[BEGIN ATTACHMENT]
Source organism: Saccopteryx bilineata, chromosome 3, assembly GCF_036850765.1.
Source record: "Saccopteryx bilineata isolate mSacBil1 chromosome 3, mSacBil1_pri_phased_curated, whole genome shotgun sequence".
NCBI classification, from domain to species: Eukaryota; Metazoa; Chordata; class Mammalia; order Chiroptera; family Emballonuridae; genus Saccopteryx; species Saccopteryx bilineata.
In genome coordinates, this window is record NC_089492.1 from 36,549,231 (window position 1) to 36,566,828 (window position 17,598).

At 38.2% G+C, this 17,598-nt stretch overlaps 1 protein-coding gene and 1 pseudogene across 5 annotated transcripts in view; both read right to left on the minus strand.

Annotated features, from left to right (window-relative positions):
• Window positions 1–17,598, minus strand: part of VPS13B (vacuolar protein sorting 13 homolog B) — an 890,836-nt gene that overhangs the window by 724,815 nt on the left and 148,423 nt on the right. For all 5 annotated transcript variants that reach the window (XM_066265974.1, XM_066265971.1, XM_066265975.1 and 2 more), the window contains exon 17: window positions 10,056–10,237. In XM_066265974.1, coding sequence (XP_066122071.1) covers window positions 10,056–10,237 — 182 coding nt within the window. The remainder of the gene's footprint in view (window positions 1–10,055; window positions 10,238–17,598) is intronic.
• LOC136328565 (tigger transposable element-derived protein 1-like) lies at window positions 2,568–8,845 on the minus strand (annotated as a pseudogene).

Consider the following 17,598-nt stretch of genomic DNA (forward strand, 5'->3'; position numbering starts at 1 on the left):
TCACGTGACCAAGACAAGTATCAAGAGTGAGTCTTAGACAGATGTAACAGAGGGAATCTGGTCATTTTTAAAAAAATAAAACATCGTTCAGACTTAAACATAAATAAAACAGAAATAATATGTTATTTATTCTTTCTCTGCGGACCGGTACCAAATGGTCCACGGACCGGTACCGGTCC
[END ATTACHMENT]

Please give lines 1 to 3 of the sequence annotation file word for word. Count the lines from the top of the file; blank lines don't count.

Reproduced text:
Source organism: Saccopteryx bilineata, chromosome 3, assembly GCF_036850765.1.
Source record: "Saccopteryx bilineata isolate mSacBil1 chromosome 3, mSacBil1_pri_phased_curated, whole genome shotgun sequence".
NCBI classification, from domain to species: Eukaryota; Metazoa; Chordata; class Mammalia; order Chiroptera; family Emballonuridae; genus Saccopteryx; species Saccopteryx bilineata.